David Bogenberger was just doing what many young people think they’re supposed to do at college.
Bogenberger, a 19-year-old NIU freshman from Palatine, was pledging a fraternity. On the evening of Nov. 1, he showed up at the Pi Kappa Alpha house at 1020 W. Hillcrest Drive for “parents night,” a party that police say was actually an alcohol-soaked hazing ritual.
Police say many of the pledges at the “Pikes” house that night reported getting sick or passing out from all the booze they drank at the urging of fraternity members; Bogenberger drank so much that his brain couldn’t tell his heart to keep beating. He was found dead at the fraternity house the following morning. Toxicology test results released Monday showed he had a 0.351 percent blood-alcohol content when he died.
A 160-pound man would have to consume 15 drinks in two hours to reach that level.
On Monday, authorities announced 22 fraternity members would face hazing charges in connection with the incident, and Northern Illinois University said academic charges were being brought against 31 Pikes members.
The charges against the members of the fraternity who were involved with this event are entirely appropriate. So too are the felony charges against the fraternity leaders and the event organizer.
They allowed someone who trusted them to drink himself to death in their fraternity house.
They should have known that their behavior was risky, their decisions ill-advised and that the liability would ultimately be theirs if something terrible happened.
It’s senseless. A young man with promise has lost his life, his family is suffering, and more than 30 of his would-be fraternity brothers must deal with legal, academic, and personal repercussions of his accidental death.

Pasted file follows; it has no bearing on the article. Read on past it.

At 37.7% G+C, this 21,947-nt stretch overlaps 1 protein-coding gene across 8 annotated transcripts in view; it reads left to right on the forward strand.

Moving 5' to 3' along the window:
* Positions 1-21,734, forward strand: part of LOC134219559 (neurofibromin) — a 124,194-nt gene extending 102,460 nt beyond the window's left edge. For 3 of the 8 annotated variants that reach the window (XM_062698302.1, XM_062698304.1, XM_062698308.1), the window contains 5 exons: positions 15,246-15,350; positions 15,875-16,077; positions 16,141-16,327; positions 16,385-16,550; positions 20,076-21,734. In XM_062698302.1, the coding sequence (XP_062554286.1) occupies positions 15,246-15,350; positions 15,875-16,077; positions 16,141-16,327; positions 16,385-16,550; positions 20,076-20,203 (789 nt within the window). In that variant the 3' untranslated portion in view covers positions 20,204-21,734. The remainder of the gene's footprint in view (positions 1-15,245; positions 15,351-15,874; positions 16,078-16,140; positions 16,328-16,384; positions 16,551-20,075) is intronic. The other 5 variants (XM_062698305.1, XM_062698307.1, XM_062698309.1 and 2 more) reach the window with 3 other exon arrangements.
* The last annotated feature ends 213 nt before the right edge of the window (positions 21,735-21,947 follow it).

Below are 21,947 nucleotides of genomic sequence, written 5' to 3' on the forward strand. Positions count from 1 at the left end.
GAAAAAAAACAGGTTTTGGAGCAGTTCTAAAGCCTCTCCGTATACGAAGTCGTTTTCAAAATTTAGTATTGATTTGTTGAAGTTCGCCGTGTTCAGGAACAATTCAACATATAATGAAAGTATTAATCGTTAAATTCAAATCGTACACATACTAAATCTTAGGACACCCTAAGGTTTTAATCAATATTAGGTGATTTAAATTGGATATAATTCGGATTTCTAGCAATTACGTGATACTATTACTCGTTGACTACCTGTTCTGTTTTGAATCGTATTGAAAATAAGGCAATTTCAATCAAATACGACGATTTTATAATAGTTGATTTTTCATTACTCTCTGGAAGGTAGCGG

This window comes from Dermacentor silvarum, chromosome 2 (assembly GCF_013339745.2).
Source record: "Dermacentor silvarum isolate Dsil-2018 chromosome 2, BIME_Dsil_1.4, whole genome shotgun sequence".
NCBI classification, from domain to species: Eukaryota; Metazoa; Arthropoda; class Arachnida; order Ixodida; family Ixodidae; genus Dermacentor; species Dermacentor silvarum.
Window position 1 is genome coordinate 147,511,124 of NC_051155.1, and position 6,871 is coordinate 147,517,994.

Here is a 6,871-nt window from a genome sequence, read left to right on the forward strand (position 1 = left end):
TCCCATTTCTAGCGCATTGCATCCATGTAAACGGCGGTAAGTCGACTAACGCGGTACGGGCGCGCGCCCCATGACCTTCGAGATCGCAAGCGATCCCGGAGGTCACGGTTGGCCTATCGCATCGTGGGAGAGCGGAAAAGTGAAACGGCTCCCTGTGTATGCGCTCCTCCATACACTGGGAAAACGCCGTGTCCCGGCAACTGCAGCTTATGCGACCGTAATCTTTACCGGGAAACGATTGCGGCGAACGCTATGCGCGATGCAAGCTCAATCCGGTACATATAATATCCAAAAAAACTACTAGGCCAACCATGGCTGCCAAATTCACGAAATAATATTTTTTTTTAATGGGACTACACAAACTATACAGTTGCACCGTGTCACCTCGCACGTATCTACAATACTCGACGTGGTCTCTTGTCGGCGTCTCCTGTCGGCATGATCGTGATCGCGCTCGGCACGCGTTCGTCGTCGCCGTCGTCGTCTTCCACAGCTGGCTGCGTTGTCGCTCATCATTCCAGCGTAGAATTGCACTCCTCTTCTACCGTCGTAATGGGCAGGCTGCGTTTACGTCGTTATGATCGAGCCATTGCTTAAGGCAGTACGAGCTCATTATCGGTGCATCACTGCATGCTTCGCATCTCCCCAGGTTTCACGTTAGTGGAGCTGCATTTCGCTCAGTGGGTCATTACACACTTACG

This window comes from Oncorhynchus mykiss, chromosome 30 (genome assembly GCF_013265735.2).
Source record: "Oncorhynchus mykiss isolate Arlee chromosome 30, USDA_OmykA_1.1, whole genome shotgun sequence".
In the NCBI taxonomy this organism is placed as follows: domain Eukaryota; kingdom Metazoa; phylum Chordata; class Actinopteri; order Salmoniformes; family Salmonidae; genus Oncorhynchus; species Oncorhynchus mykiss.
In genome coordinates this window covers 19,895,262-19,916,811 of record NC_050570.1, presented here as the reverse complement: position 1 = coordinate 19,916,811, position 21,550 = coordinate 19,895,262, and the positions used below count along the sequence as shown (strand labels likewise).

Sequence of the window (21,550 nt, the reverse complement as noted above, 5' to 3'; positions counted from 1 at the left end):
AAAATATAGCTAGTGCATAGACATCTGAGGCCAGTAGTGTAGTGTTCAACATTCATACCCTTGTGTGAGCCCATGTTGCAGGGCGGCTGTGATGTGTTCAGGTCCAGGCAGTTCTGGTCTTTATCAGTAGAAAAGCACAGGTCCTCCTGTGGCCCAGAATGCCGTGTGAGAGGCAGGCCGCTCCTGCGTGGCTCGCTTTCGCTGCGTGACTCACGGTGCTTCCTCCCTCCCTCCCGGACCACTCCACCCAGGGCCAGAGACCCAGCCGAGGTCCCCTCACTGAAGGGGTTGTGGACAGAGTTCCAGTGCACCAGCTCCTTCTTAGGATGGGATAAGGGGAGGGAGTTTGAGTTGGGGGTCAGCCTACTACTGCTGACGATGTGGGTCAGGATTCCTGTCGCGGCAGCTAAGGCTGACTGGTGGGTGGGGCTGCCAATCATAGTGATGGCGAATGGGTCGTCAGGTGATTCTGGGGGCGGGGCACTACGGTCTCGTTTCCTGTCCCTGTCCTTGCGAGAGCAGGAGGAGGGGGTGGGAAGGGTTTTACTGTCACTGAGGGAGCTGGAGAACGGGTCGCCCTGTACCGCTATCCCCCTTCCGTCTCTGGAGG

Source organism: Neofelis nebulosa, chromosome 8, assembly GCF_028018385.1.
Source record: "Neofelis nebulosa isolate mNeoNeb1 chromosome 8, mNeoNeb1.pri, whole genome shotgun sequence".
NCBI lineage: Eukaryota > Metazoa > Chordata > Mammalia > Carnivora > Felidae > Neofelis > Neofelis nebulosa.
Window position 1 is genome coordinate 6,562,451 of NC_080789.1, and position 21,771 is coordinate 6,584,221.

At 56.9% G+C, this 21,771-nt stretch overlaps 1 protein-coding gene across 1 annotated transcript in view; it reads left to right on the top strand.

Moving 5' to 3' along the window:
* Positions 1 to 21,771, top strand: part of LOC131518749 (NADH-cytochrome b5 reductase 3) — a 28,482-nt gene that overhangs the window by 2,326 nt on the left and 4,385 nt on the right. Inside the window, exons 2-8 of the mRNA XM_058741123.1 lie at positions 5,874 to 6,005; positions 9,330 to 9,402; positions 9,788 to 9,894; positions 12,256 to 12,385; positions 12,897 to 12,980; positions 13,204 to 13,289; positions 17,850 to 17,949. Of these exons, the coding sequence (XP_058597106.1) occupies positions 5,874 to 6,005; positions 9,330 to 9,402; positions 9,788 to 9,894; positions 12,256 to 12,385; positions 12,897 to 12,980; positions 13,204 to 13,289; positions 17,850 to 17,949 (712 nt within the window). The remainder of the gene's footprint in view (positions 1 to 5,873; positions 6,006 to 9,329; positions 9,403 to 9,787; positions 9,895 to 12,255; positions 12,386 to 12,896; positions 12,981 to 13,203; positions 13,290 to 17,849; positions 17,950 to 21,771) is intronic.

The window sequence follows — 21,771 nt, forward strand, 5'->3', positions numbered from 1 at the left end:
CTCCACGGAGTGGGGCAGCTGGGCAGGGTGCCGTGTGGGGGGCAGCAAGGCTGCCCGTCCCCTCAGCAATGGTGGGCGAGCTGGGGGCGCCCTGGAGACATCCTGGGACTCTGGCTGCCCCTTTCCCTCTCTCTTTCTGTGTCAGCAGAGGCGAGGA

The parents night at the Pikes' house party was not registered with NIU officials even though policy requires that all such functions be registered five days in advance. As a result, there was virtually no oversight.
It seems unlikely that this event was the only unregistered gathering to take place on Greek Row this year.
We can’t fault the university for not regulating an event it was not aware was happening. But we do question whether there is a sensible way for university officials to keep a closer eye on what is going on in its students’ Greek organizations.
Perhaps the fraternities and sororities themselves should make sure there is an adult present at all times at their local houses, someone who can be responsible when others have lost the capacity.
This incident has ended one man’s life and affected many others. It is a tragedy that NIU’s Greek organizations and the university itself must examine and work to prevent a recurrence.